It is to be appreciated that the methods and techniques described in this invention can be applied to microscopy. Microscopy of biological samples in particular can be degraded by the transmission and scattering of light propagating through scattering and absorbing media that can significantly degrade the quality of the image. It is to be appreciated that substituting a microscope objective for a telescope as described in certain embodiment only alters the focal length of the optical system and does not affect the image enhancement properties of this invention.

Another embodiment would entail generating enhanced images using intensity products where more than two intensity measurements are available. This is especially useful for when the intensity deviations do not follow Gaussian statistics. This would involve simultaneous measurements of three or more sensors at a time. Our method would be applied to generate enhanced images of the form <ΔI1ΔI2ΔI3>, <ΔI1ΔI2ΔI3ΔI4>, . . . , <ΔI1ΔI2 . . . ΔIN>,

This has application to the investigation of turbulence, finding of non-classical photon behavior and as a research tool exploring higher order correlation statistics, the investigation of the fundamental nature of quantum physics such as non-local correlations, Bell inequalities, and EPR effects.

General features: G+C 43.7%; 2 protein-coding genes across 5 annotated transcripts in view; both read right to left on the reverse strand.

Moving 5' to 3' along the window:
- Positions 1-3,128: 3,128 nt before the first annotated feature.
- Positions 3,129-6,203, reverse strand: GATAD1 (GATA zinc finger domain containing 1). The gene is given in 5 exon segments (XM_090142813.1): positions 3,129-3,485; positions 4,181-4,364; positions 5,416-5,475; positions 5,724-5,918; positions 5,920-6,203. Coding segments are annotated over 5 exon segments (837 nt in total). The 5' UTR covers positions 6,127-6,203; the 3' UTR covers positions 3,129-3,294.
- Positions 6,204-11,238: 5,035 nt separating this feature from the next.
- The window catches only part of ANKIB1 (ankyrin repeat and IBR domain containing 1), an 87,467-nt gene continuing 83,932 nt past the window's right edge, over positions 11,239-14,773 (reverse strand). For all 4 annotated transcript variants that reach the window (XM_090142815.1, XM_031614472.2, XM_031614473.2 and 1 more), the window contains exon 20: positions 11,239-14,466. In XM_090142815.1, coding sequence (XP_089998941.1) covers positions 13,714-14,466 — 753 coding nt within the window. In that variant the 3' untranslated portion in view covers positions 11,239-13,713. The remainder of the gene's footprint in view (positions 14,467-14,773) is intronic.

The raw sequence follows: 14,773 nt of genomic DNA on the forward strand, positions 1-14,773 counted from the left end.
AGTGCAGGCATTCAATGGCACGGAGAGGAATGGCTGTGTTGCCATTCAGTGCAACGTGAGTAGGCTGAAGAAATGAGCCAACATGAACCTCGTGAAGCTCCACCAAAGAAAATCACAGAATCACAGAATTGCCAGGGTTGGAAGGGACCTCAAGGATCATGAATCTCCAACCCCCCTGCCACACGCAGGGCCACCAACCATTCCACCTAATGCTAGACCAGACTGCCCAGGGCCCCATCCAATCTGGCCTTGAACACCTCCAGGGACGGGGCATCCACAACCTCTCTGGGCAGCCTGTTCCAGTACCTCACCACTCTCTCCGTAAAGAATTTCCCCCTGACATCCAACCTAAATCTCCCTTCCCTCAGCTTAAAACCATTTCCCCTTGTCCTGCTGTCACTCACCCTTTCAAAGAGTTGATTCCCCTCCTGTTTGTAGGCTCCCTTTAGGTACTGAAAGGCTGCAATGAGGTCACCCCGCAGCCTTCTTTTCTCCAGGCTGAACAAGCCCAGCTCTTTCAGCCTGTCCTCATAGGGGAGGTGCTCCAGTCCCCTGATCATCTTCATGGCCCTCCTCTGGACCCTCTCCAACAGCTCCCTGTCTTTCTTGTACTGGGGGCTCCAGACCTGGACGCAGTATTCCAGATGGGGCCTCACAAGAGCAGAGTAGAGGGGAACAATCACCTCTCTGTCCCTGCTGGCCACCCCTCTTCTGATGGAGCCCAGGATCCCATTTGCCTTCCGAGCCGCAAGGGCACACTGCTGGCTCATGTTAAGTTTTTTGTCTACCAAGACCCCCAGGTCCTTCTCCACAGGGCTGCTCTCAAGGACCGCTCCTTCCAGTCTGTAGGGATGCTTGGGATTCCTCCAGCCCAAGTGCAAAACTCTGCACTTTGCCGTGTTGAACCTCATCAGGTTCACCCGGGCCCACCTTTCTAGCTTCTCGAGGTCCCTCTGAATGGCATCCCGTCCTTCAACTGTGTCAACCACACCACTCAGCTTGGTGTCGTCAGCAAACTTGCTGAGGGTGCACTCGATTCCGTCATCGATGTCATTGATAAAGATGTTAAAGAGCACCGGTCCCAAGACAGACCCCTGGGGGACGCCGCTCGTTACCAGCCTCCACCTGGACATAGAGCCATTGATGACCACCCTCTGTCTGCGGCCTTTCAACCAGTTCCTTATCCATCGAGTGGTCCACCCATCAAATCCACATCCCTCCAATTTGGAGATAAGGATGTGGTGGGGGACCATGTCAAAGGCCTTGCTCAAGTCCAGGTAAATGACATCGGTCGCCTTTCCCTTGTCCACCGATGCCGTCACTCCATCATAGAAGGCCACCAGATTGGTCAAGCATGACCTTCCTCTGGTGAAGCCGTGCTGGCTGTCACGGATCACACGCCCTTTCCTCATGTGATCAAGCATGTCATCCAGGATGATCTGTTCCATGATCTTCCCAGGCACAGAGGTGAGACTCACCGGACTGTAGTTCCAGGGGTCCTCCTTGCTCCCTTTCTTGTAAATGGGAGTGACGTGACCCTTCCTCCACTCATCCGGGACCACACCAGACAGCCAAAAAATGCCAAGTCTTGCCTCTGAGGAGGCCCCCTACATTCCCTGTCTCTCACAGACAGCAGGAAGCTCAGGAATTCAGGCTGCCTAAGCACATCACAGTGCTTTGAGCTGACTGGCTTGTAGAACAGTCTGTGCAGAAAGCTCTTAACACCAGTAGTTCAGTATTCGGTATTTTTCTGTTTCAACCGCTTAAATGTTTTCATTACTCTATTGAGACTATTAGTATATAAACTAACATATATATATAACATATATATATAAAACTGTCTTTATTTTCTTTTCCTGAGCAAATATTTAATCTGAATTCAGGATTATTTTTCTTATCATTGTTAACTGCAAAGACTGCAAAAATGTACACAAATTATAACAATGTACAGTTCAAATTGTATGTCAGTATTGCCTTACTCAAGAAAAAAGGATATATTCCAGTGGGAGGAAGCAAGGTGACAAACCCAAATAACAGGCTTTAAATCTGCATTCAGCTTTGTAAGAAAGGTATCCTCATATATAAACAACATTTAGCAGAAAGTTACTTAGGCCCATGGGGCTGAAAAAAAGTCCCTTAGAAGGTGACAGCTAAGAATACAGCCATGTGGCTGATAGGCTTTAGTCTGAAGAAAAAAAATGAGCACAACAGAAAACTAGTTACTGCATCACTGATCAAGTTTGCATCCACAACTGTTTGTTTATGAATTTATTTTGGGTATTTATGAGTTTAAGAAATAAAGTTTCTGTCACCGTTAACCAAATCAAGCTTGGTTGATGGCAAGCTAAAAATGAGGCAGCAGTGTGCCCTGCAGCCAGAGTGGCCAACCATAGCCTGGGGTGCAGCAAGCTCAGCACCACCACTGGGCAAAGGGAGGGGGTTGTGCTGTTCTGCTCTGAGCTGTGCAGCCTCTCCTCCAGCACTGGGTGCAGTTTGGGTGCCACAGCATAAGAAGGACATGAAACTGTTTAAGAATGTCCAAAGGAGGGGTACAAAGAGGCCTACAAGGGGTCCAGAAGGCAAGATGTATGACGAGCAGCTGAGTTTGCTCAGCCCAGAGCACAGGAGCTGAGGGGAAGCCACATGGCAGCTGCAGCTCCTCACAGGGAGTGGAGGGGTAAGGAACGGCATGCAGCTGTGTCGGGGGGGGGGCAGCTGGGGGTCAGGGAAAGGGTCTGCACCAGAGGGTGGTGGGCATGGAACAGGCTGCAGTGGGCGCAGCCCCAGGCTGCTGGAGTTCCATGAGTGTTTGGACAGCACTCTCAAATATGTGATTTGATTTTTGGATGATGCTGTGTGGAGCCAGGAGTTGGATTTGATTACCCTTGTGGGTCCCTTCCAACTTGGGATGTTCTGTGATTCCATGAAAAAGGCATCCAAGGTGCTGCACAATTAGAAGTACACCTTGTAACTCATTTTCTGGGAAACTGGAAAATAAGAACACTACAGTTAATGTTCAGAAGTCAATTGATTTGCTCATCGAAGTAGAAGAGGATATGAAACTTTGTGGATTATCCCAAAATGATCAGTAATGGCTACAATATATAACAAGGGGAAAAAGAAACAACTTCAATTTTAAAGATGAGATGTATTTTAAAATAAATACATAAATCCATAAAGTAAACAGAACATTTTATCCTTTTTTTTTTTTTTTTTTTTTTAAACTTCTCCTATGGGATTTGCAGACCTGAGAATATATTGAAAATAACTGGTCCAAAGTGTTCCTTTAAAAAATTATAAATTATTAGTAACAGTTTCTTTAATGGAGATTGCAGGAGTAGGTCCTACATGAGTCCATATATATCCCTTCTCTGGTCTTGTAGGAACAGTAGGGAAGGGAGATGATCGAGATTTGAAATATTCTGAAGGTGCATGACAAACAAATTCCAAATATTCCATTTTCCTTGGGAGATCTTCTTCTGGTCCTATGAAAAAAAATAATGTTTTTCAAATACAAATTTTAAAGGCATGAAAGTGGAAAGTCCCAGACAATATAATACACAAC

Referring now to FIG. 1, in accordance with one preferred embodiment, in Box 1 a series of frames are inputted into the memory or input of a processor or image processor. The frame may be composed on a plurality of pixels, typically in a two-dimensional (2D) array, that together form an image. Exemplary frames may be electronic image data such a TIFF or JPEG file. As used herein the terminology “processor” or “image processor” as used in the following claims includes a computer, multiprocessor, CPU, minicomputer, microprocessor or any machine similar to a computer or processor which is capable of processing algorithms. The frames may comprise photographs of the same region of interest. The region of interest may be a scene, landscape, an object, a subject, person, or thing. In Box 2, the frame data or value of each pixel at each pixel location is determined for a frame. In Box 3, the overall intensity of the frame is determined. The overall intensity correlates to a “bucket value” determination in that overall intensity value does not comprise spatial information. Instead, it correlates to the summation of the light intensity of a frame. In the case of a picture, the overall intensity correlates to the sum of the reflected illumination. In the case of an electronic display formed by pixels, the overall intensity is the summation each pixel value at each pixel location within a given frame. At Box 4, the values in Box 2 are multiplied by the value determined in Box 3. Box 5 represents the Frame Data×Intensity Product for the frame. Inasmuch as the Frame Data is an array of pixel values, the Frame Data×Intensity Product is also an array of values. At Box 6, the products of Box 5 (Frame Data×Intensity Product) are repeated for each frame in a selected plurality of frames. As an example, one hundred frames may be selected. At Box 7, the summation of the Frame Data×Intensity Products for the plurality of frames determined in Box 6 is divided by the number of frames (such as for example one hundred) to determine the Frame Data×Intensity Product Average for the plurality of frames. As noted in Box 7, this Product Average is an array containing pixel values at each pixel location within the frame.